Little ones love the pony rides and parents love the cost: free!
Just a guy shoving a sword down his throat into his stomach
Hands-on in the House of Reptiles
Sasha enamored by bubbles, Owen by the bubble lady
Renaissance band jam
Good times in the Boars Head Tavern
The Maryland Renaissance Festival takes place at Revels Grove in Crownesville, Md, running every weekend through October 21 from 10am – 7pm. Admission is $17/ages 16 and up, $8/ages 7-15 thru September 16, then $22/ages 16 and up, $10/ages 7-15 from September 22 – October 21. Free for ages 6 and under.
When you go:
– Bring a stroller or carrier for little ones, as there’s a lot of walking. I recommend a stroller that navigates over dirt paths easily.
– Get a map and schedule on your way in to help you navigate and plan your day
– If there’s show you really want to see, get to the stage a few minutes ahead of time to get good seats so the kids have a good view.
– You might encounter less crowds on Sunday, when many folks are watching football
– Plan to spend on extras like food, games, and fun for kids (all reasonably priced but it can add up)
– Let the kids dress up! Princesses, knights, fairies, pirates will fit right in.
Words from an expert on the history of video games
It’s not very often these days that I can impress my kids. When your 6-year-old son giggles and asks, “Is that how you really dance?” you know your Cool Mom-ness is starting to dwindle. But something occurred a few days ago that I’m pretty sure boosted my cred again: They saw me play Pac-Man.
And it wasn’t on a small game system or even an arcade machine with just the two of them looking on; a large digital video of the game was projected onto a wall with a bunch of people standing around watching. I chomped my way through the maze fluidly, with Inky, Blinky, Pinky, and Clyde in close chase until I ate the big blinking pellet, then quickly hunted down the blue ghosts and ate them, too. This happened several times over. And when my turn was through, Owen looked up at me, his eyes wide with awe.
“Mom, you are really good at Pac-Man,” he said, “I think you are the best one here.” And with that, my coolness was (kind of) restored.
This watershed moment happened at The Art of Video Games exhibit in the Smithsonian American Art Museum. Exploring the forty-year revolution of video games as art, several installations offer opportunities for visitors to actually play video games, both old school and modern ones.
Where the magic happened
Demo-ing the Secret of Monkey Island
The exhibit has been open for a few months, and we finally went to check it out over Labor Day weekend. Along with the room full of games to demo, there is another large room dedicated to game systems, displaying the consoles, videos, and images of a variety of games from past and present. You can listen to audio recordings giving background on all of them. And while they are meant to focus on the artistic elements of the games, I got a kick out of just showing Owen and Sasha the Atari and Intellevision, the first video game systems I played as a kid.
Some of the more modern games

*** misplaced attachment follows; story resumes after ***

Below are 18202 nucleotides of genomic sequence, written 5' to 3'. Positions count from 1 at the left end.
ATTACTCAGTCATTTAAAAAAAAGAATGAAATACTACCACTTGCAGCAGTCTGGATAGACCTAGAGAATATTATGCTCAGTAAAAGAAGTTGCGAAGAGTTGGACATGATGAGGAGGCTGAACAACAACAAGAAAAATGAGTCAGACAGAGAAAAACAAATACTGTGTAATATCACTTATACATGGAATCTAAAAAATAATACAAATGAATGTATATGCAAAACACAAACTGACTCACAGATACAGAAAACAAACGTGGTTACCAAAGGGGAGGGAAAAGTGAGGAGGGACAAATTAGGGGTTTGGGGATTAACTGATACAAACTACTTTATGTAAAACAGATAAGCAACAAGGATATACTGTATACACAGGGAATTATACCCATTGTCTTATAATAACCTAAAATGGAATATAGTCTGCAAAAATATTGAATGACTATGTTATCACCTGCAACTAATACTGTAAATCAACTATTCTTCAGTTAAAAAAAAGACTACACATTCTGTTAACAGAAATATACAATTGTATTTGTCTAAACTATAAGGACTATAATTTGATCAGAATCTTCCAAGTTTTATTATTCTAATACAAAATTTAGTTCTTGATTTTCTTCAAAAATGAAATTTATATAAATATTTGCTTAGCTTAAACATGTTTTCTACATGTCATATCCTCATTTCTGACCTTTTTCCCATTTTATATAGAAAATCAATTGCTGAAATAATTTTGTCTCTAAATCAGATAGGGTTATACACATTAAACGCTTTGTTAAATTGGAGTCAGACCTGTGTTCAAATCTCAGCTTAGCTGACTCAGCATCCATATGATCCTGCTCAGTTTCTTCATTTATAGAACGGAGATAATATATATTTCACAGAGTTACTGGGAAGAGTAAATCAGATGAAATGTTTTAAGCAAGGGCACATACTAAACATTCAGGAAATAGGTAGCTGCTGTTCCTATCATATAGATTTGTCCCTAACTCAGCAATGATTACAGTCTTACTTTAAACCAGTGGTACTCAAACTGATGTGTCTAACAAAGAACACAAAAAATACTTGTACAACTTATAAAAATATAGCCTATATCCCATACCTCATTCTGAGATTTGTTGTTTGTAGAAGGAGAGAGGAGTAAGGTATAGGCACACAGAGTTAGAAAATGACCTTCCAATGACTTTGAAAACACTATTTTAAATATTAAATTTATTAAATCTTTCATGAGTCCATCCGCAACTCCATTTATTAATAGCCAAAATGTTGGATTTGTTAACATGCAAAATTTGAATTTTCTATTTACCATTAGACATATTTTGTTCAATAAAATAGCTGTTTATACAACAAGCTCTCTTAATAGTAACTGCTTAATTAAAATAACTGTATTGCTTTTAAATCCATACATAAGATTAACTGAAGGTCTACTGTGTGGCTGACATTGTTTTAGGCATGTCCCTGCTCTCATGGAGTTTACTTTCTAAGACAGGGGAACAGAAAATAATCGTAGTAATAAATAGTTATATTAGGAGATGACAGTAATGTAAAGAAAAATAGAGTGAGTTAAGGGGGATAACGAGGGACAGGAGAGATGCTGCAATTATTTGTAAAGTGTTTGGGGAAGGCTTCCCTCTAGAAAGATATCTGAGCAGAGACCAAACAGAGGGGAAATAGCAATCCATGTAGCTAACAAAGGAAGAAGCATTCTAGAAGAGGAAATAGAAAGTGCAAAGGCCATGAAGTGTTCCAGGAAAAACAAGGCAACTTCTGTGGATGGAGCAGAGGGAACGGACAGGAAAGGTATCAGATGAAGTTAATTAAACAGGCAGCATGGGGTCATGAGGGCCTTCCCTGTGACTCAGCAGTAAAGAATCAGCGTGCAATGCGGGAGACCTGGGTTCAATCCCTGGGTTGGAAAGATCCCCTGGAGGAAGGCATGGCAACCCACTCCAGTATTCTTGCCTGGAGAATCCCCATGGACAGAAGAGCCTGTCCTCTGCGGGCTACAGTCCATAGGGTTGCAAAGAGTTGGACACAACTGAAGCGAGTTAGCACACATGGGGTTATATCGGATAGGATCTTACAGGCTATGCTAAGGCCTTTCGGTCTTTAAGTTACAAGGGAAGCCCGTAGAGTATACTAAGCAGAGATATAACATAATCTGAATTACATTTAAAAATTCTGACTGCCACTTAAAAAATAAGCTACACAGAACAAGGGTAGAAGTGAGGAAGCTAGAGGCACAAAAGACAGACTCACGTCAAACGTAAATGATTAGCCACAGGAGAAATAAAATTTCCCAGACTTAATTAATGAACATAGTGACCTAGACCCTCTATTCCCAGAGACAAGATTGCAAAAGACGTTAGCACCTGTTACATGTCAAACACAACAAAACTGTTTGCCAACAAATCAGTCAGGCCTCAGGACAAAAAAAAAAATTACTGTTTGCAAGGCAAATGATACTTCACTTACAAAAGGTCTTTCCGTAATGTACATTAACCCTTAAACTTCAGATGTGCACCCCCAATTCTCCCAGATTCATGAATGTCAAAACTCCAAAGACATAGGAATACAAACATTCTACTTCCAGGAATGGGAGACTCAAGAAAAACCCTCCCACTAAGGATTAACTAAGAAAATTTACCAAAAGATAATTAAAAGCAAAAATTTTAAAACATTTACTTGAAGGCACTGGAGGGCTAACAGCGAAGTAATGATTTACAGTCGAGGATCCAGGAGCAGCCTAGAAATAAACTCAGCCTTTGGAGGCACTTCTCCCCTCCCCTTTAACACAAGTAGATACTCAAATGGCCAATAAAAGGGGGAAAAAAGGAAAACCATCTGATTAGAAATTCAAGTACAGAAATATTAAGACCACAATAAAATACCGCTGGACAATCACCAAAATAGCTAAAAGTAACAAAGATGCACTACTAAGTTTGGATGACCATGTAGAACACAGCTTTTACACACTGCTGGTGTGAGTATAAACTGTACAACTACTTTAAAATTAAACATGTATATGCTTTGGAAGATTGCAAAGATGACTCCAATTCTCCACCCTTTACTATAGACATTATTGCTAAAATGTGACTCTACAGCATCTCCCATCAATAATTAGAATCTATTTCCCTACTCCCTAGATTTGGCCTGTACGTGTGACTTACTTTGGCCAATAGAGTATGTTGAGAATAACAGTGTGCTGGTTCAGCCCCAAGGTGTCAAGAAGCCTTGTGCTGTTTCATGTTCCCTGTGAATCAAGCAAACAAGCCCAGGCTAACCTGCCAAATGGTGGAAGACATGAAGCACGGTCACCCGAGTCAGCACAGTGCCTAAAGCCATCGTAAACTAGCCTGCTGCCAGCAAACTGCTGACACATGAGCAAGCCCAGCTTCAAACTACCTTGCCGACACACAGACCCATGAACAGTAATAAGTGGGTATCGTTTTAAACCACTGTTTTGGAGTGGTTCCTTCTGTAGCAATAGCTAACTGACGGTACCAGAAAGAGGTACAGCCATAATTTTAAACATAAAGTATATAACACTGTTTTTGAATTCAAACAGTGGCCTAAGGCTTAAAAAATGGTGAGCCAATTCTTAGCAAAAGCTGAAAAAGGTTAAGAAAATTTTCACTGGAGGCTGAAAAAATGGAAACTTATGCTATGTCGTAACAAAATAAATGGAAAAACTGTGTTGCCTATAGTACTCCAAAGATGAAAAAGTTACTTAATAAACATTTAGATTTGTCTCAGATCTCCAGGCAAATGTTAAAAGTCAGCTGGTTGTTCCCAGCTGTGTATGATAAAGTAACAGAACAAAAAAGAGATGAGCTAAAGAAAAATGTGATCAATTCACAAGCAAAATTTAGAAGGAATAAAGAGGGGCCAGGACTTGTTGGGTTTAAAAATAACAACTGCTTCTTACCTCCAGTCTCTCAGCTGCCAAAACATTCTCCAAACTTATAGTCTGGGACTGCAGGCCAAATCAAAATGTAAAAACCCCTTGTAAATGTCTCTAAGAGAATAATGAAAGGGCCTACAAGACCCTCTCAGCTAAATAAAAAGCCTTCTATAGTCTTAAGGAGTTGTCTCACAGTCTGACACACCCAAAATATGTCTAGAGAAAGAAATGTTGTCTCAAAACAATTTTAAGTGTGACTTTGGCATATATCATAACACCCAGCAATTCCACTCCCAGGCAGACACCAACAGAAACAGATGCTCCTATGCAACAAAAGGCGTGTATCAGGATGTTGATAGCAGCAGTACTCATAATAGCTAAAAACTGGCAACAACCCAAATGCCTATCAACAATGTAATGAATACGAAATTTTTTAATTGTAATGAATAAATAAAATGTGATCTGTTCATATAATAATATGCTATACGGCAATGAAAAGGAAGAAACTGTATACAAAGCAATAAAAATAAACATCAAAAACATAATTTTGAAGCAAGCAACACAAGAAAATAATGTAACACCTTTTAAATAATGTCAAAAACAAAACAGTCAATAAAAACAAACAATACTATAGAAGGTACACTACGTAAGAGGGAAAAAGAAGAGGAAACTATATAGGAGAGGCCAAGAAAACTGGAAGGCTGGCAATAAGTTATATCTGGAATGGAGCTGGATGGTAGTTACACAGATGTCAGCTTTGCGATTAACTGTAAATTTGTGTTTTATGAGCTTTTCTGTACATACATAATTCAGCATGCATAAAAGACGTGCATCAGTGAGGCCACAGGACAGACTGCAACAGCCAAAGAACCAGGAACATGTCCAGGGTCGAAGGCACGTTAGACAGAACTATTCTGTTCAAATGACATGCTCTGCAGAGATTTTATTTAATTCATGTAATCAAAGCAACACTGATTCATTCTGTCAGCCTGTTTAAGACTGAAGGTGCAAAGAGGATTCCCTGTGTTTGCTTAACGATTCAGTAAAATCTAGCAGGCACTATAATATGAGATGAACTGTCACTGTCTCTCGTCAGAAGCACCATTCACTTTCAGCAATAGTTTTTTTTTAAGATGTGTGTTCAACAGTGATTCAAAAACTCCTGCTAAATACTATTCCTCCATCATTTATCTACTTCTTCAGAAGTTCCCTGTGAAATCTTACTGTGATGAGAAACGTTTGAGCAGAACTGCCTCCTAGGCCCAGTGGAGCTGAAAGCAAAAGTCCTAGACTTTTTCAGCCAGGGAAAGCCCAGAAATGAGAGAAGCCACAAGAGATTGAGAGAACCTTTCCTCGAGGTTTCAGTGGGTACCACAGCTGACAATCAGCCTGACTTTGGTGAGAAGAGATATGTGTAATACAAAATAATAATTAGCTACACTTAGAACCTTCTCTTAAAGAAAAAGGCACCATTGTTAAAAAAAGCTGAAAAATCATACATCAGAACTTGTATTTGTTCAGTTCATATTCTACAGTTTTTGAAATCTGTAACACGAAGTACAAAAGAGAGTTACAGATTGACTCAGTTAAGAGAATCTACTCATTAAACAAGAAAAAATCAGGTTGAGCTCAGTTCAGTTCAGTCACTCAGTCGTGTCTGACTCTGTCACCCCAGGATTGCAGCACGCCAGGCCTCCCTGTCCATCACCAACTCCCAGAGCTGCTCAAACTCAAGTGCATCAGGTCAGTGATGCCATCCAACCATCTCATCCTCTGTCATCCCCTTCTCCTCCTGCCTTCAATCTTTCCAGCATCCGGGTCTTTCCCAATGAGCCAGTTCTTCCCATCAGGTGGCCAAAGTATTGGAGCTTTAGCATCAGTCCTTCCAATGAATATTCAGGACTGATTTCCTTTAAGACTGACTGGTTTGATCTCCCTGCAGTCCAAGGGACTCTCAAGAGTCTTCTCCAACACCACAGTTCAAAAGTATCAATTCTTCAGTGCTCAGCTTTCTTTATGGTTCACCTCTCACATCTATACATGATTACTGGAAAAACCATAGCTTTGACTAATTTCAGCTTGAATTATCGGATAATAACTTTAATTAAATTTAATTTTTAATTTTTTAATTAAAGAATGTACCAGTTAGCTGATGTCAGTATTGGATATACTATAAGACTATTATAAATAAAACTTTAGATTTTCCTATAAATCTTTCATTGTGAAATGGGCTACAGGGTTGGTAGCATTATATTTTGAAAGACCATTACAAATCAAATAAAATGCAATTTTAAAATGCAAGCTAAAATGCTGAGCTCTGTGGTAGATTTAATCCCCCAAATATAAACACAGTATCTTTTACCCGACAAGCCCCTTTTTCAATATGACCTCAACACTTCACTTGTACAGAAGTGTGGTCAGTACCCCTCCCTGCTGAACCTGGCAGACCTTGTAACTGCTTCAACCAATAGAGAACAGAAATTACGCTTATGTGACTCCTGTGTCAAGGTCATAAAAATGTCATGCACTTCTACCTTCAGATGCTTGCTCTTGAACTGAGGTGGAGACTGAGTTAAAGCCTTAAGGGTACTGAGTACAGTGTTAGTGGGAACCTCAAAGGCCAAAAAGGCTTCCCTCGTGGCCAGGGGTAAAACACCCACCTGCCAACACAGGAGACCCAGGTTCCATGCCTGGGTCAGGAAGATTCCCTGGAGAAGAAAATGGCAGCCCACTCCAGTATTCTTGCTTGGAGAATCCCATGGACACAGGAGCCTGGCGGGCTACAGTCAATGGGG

Blast from the past
In another room — the first one you walk through, actually — you can view sketches of video game art and early packaging. You can also view three videos on a wall of people’s faces as they play video games, meant to show their emotions and expressions as they play. To be honest, we kind of breezed through the whole room once we realized there were games to play just ahead.
The exhibit has had mixed reviews (one of the reasons we took so long to get there), mostly questioning its relevance in the art world. But I think it’s worth checking out — if not to show your kids some of the games from your childhood, then to possibly let them see just how cool you can be. 🙂
The Art of Video Games is at the Smithsonian American Art Museum (8th & F Streets NW) through September 30. Museum hours are 11:30am – 7pm. Admission is free.
All geared up with walking sticks for the 300-meter “trek” to the park’s Nature Center
It’s a small blogging world around here. And I experienced it firsthand on a visit to Potomac Overlook Regional Park in Arlington a couple of weeks ago. I got the idea to go there from No Monsters in My Bed when a friend and I were looking for a new place to take our little ones to play outside on a nice day. Then, upon our arrival at the playground right next to the small parking area, I saw some familiar faces, adorable little ones that I recognized from Not-So-SAHM. It turned out their mom, Rebecca, and I both ended up at the park on the recommendation of Darcy (who writes No Monsters). What can I say… great minds think alike. 😉
Not only was it neat to run into one of my blogging compadres, it was also helpful — she had been there a while and gave me the lowdown on what to see and do at the park (read her review here), which included trail hikes and the Nature Center. Since the kids were already immersed in playground action, we hung out there before venturing further.
The playground is pretty simple — a small area containing a log tree house with a small climbing wall, a steep and fast slide, and a double slide; picnic tables; and a couple of random exercise apparatus — but it kept the kids entertained for quite awhile.
We finally convinced the kids to move on by asking them if they wanted to see some animals; we knew from talking to Rebecca that there were live (and alive-looking) creatures on exhibit at the Nature Center, just a 300-meter walk down the road from the playground.
Once inside, the kids immediately stopped to ogle an exhibit (not live) near the entrance. From there, we headed downstairs to see the turtles and snakes in terrariums before entering the Kids Cave, a small room full of hands-on nature-related activities.
Checking out an exhibit at the Potomac Overlook Park Nature Center
Hello, Mr. Snake
Kids in the Cave
When we left the Nature Center, we saw a sign for the live bird exhibit, so we walked up a short path to see a couple of owls and a hawk. A park ranger explained they had been rescued, but their injuries prevented them from being released back into the wild, so they’re now permanent residents of the park.
Wishing for pizza lunch!
By that time, we were all hungry and decided to head to nearby Italian Store (one of our all-time family faves!) and save a hike for another visit.
There definitely will be one, as Potomac Overlook is one to put on the go-to list for an easy and free outing, both outdoors and in.
Potomac Overlook Regional Park is located at 2845 N. Marcey Road in Arlington (directions here). Hours are 10am – 5pm Tuesday – Saturday, and 1–5pm Sunday, closed on Monday.